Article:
Re: 4.6.3 build error: go (gccgo) does not seem to see configure

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On Wed, 21 Mar 2012 12:57:14 -0400
Michael Shell <list1@xxxxxxxxxxxxxxxx> wrote:

> I guess the question becomes: What possible circumstances could cause
> 
> g++ -c -H -I ../../gcc-4.6.3/gcc/go -I ../../gcc-4.6.3/gcc/go/gofrontend 
> -I. -Igo -I../../gcc-4.6.3/gcc ......
> 
> running in gcc-build/gcc to fail to pull in gcc-build/gcc/config.h ?


I got it! The file that calls for the include of "config.h" is
gcc-4.6.3/gcc/go/go-system.h
OK, now the rule for -I states:

http://gcc.gnu.org/onlinedocs/gcc/Directory-Options.html

 "If a standard system include directory, or a directory specified with
  -isystem, is also specified with -I, the -I option will be ignored."

Here we have a mechanism whereby an -I can be ignored. So, the question
becomes, what determines, or can alter, the definition of the list of
standard system include directories?

Here we see:

http://gcc.gnu.org/onlinedocs/gcc/Environment-Variables.html#Environment-Variables

 "Some additional environments variables affect the behavior of the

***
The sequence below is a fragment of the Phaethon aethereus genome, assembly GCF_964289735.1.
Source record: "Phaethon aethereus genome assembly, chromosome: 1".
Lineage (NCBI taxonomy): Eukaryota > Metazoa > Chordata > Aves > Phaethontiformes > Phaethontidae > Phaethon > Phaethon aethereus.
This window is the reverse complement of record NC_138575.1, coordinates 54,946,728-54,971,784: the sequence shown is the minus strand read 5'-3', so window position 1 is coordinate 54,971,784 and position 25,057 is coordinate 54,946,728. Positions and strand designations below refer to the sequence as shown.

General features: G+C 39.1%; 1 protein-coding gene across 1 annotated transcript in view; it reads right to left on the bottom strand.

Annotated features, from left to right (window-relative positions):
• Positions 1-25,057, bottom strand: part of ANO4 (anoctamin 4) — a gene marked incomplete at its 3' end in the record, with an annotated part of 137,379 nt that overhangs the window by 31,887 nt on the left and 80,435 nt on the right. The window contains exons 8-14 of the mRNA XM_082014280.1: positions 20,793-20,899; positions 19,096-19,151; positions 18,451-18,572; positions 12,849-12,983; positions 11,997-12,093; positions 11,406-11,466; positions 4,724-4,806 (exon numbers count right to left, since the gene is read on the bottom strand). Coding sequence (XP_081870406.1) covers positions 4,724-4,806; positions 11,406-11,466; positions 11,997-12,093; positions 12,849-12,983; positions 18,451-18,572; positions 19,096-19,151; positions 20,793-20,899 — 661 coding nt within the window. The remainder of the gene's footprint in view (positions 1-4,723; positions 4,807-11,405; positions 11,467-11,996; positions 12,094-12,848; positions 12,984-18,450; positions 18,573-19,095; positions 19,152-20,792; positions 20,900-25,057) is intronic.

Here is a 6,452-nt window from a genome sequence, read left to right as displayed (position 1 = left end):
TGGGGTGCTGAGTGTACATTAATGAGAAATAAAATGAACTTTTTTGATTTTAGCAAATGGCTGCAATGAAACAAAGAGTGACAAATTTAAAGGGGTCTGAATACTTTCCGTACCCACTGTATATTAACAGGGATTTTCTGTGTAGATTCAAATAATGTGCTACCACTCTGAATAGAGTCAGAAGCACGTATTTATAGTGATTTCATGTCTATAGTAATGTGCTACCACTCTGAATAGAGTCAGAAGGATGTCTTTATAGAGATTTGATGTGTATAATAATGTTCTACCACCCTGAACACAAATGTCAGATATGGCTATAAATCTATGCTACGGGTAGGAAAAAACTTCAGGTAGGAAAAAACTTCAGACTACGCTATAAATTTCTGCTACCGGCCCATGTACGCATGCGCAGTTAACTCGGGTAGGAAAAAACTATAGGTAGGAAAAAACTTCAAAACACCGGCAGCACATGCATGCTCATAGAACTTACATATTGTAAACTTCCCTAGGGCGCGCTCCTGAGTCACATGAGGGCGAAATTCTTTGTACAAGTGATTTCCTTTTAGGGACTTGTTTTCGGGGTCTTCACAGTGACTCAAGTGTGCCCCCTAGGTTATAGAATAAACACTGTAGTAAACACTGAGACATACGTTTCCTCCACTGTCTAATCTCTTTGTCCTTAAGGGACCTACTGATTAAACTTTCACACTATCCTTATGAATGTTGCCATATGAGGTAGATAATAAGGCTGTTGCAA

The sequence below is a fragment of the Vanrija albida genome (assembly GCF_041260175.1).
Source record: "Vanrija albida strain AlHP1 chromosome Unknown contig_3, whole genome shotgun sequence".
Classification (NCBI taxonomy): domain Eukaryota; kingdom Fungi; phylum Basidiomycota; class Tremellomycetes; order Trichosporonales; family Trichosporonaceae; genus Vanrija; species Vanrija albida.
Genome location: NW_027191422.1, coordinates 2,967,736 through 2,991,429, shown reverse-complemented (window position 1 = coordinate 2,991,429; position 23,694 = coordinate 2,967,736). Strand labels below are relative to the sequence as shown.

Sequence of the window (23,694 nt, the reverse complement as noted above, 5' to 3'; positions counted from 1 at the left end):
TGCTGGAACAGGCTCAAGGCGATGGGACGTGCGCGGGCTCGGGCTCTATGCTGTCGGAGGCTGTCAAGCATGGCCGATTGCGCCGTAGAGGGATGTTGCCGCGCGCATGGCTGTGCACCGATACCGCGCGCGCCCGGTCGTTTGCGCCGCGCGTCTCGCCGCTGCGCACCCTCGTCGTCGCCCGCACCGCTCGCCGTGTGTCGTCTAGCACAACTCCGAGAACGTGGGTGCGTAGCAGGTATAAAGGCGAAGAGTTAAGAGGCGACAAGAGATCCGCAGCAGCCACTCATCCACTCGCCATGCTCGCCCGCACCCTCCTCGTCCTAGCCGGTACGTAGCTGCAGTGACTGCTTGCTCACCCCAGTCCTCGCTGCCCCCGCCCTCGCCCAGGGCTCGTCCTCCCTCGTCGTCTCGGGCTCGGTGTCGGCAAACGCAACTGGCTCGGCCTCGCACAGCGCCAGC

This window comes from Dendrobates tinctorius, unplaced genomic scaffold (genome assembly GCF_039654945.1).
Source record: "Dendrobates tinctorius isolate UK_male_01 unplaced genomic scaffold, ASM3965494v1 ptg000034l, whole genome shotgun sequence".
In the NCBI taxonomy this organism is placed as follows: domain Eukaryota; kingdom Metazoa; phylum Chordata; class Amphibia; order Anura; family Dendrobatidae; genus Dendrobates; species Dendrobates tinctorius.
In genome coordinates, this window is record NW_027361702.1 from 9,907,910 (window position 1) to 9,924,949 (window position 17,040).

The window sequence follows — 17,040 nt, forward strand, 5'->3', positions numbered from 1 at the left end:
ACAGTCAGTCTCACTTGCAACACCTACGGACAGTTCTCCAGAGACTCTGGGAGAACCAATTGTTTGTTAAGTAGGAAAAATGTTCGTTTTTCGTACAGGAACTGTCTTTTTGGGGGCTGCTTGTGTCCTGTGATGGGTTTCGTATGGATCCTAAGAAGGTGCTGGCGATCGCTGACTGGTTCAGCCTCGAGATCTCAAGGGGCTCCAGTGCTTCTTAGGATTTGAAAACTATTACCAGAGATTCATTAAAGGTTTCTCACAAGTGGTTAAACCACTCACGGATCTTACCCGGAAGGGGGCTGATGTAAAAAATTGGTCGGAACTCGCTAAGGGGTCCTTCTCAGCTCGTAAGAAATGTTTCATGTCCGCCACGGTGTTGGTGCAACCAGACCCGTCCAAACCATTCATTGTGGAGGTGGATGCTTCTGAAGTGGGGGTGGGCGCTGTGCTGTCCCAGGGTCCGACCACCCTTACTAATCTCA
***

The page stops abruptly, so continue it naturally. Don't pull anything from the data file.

preprocessor.

  CPATH
  C_INCLUDE_PATH
  CPLUS_INCLUDE_PATH
  OBJC_INCLUDE_PATH

  Each variable's value is a list of directories separated by a special
  character, much like PATH, in which to look for header files. The
  special character, PATH_SEPARATOR, is target-dependent and determined at
  GCC build time. For Microsoft Windows-based targets it is a semicolon,
  and for almost all other targets it is a colon.

  CPATH specifies a list of directories to be searched as if specified with
  -I, but after any paths given with -I options on the command line. This
  environment variable is used regardless of which language is being
  preprocessed.

  The remaining environment variables apply only when preprocessing the
  particular language indicated. Each specifies a list of directories to be
  searched as if specified with -isystem, but after any paths given with
  -isystem options on the command line.

  In all these variables, an empty element instructs the compiler to search
  its current working directory. Empty elements can appear at the beginning
  or end of a path. For instance, if the value of CPATH is :/special/include,
  that has the same effect as `-I. -I/special/include'.
 "


Un huh, and what, pray tell, was in my CPLUS_INCLUDE_PATH? 

echo $CPLUS_INCLUDE_PATH
/opt/qt/include:


Ouch! That pesky : without a following directory told it to treat -I. as
a system include directory and thus an -I. on the g++ command line will
be ignored. Clearing CPLUS_INCLUDE_PATH resulted in expected behavior.
Oh, what a tangled web we weave.


  Cheers and thank you,

  Mike






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